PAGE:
Why Rationality May Be a Consequence of Hume's Theory of Choice

Abstract : Facing R. Sugden's criticism of our interpretation, it is shown in this paper that rationality appears as a possible consequence of Hume's theory of choice. We first argue that Sugden's dismissal of the preference relation from the type of rationality through which Hume's theory is apprehended, is highly disputable, from the point of view of both standard choice theory and Hume's theory of passions. Nonetheless, Sugden's criterion of rationality might be restated in Humean terms as a condition of non-revision of preferences in the dynamics of passions. But, since the process of choice that we have described explicitly takes into account the revision of preferences, and shows that, when this last is no longer required, rationality occurs as an outcome of this process, it is not really concerned by Sugden's criticism.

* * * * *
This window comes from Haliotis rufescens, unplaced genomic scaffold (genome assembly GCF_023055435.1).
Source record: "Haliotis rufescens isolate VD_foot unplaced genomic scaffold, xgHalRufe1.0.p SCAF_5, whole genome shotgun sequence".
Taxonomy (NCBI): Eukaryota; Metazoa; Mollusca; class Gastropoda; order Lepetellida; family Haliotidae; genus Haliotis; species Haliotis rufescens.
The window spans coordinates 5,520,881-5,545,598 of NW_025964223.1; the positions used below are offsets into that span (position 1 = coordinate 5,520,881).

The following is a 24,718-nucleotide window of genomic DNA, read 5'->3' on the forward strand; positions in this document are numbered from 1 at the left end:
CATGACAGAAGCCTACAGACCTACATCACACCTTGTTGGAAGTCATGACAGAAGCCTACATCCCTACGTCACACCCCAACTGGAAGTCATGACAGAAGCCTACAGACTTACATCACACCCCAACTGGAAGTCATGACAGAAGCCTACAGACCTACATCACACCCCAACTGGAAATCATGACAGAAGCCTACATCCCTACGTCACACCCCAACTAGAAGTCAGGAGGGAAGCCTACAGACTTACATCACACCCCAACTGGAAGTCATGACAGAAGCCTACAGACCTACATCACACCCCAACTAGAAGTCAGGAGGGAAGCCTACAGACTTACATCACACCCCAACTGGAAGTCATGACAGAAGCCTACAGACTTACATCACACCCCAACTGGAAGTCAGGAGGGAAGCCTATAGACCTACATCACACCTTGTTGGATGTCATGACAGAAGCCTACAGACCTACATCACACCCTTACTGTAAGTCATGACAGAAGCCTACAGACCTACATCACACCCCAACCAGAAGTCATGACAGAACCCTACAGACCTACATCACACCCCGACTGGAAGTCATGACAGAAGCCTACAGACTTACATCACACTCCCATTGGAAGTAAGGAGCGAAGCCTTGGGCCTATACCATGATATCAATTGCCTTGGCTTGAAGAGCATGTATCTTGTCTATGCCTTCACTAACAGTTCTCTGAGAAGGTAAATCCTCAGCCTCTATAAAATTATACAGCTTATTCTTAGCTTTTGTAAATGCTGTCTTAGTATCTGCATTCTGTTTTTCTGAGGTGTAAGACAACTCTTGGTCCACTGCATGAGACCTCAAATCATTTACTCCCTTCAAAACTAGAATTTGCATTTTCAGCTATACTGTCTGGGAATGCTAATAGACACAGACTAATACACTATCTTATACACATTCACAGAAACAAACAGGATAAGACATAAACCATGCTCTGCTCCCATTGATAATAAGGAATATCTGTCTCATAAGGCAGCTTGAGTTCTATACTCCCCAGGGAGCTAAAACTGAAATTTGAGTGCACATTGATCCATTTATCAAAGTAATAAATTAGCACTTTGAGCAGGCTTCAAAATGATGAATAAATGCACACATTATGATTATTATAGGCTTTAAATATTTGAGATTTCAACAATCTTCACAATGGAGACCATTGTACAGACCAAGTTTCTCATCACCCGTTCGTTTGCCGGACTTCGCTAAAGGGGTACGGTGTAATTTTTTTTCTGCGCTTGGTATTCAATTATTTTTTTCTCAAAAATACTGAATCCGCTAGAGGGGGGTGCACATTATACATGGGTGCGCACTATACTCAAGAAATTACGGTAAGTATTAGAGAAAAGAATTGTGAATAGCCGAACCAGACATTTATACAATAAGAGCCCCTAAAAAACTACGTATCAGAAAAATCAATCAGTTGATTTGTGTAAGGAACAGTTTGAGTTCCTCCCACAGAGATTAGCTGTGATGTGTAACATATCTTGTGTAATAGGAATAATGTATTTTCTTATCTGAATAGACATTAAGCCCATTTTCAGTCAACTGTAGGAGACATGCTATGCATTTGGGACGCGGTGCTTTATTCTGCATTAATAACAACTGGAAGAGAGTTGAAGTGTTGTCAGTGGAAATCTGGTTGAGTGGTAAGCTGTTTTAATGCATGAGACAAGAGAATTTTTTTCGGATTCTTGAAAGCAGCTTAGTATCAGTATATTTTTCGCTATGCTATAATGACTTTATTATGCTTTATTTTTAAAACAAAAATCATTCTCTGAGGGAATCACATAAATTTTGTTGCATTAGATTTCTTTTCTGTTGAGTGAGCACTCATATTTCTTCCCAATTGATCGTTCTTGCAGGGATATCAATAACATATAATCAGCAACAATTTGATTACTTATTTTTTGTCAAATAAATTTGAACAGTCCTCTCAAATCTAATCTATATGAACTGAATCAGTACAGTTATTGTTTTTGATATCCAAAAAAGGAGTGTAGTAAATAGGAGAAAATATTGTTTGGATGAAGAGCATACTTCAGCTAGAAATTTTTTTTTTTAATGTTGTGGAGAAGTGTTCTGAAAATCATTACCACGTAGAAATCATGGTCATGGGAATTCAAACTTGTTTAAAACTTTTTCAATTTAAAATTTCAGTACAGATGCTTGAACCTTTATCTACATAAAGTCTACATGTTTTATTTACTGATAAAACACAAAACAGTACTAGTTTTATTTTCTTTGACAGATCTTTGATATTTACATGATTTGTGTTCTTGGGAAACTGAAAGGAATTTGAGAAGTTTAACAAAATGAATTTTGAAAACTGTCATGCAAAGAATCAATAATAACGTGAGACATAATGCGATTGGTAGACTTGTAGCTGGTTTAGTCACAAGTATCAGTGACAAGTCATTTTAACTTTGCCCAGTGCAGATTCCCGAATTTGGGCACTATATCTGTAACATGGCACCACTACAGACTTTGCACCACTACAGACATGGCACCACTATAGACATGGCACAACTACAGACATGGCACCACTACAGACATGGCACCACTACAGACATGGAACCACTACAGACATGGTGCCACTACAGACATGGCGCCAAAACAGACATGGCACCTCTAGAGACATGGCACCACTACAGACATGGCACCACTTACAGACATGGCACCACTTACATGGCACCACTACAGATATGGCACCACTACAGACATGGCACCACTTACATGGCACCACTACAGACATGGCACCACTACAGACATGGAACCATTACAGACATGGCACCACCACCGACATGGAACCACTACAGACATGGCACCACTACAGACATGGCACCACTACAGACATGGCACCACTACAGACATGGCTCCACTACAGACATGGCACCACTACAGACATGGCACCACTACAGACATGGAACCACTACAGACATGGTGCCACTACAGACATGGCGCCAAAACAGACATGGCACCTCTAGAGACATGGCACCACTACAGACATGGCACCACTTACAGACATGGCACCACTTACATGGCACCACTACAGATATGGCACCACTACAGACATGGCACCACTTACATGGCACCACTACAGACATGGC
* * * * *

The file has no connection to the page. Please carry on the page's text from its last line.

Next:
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Contributeur : André Lapidus <>
Soumis le : mardi 2 décembre 2008 - 23:58:53
Dernière modification le : samedi 1 septembre 2018 - 01:15:13
Document(s) archivé(s) le : lundi 7 juin 2010 - 21:05:26


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  • HAL Id : hal-00343872, version 1



Marc-Arthur Diaye, André Lapidus. Why Rationality May Be a Consequence of Hume's Theory of Choice. European Journal of the History of Economic Thought, Taylor & Francis (Routledge), 2005, 12 (1), pp.119-126. ⟨hal-00343872⟩



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